The colonel was holding Mr Abu Rahma's arm as the soldier opened fire
Israel's highest court has ordered stronger charges against two military personnel over the shooting of a bound Palestinian in the West Bank last year.
The sergeant and his commanding officer were originally charged with improper conduct, which would have carried a maximum penalty of one year in prison.
The court called for charges reflecting the gravity of the offence, which was filmed by human rights activists.
The victim was not seriously injured by the rubber-coated steel bullet.
The video footage showed the soldier, acting on orders from his commander standing next to him, shooting Ashraf Abu Rahma in the foot at point-blank range.
The Supreme Court ordered the military to issue a new indictment with more severe charges that would "accurately reflect the circumstances and the actions taken".
"It is a cruel act that deserves a punishment which reflects this," the judges said in a statement.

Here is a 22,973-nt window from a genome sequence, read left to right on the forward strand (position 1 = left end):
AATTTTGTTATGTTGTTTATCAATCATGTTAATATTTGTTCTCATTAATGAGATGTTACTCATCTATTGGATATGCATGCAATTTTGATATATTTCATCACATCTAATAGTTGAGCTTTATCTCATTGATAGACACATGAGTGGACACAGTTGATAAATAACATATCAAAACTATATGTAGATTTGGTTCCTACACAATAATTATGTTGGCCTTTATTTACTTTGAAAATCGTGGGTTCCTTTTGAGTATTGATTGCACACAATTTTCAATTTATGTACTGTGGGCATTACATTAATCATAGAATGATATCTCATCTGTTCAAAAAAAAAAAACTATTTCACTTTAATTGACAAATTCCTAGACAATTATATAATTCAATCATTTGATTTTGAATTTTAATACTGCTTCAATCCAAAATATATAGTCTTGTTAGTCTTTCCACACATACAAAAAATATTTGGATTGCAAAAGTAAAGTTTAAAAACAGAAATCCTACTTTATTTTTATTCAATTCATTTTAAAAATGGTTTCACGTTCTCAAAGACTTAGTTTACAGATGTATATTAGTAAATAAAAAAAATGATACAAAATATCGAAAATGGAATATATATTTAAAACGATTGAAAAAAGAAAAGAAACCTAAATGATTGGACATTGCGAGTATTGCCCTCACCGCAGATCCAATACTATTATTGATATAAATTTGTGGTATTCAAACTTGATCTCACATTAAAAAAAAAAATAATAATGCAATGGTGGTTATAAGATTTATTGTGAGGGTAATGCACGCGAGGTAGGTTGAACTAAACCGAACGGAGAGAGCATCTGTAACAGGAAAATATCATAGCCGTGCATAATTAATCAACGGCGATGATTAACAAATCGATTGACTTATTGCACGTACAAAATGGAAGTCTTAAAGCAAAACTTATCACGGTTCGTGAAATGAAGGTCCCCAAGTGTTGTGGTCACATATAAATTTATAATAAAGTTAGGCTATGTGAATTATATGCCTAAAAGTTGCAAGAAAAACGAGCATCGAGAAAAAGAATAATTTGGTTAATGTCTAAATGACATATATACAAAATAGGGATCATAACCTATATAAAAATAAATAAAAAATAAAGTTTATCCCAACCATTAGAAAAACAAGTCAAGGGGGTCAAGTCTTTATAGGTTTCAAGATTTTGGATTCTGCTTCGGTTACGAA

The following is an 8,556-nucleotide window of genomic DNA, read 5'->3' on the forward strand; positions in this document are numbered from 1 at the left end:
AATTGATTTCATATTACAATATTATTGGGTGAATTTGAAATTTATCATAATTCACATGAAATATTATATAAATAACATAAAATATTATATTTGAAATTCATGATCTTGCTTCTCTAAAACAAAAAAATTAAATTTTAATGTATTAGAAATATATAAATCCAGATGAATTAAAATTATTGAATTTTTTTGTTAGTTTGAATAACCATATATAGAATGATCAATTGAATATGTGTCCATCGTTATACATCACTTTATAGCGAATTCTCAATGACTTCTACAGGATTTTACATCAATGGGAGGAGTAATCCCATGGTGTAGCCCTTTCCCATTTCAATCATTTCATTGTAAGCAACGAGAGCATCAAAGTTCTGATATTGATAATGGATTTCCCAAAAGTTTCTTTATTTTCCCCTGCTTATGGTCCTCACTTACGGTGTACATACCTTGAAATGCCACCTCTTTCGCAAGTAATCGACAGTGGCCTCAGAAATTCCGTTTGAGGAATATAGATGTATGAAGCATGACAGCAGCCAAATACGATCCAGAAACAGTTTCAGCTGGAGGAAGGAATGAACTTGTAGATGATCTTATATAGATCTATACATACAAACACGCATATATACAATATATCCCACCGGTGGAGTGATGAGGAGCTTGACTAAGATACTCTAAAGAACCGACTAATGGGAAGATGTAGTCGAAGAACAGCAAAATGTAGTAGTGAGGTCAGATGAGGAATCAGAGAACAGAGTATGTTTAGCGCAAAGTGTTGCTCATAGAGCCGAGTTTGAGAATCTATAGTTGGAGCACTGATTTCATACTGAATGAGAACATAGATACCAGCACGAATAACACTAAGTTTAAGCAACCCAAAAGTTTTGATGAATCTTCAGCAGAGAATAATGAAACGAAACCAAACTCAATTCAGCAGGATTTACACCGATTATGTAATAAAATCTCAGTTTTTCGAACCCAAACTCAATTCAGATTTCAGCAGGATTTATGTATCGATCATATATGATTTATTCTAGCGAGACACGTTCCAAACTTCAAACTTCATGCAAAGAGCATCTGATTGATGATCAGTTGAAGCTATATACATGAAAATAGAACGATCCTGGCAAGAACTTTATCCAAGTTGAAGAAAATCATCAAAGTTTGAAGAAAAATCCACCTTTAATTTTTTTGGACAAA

"The moral gap between the nature of the act described in the indictment and the manner of evaluation in the indictment - as the offence of 'improper conduct' - is so deep that it cannot stand," they wrote.
The sergeant and his colonel had said they intended only to frighten Mr Abu Rahma, who had been protesting against construction of Israel's separation barrier near the West Bank village of Nilin.
Palestinians and human rights organisations have long complained about harsh treatment of civilians by Israeli troops in the occupied West Bank, and light sentences handed down to abusive soldiers.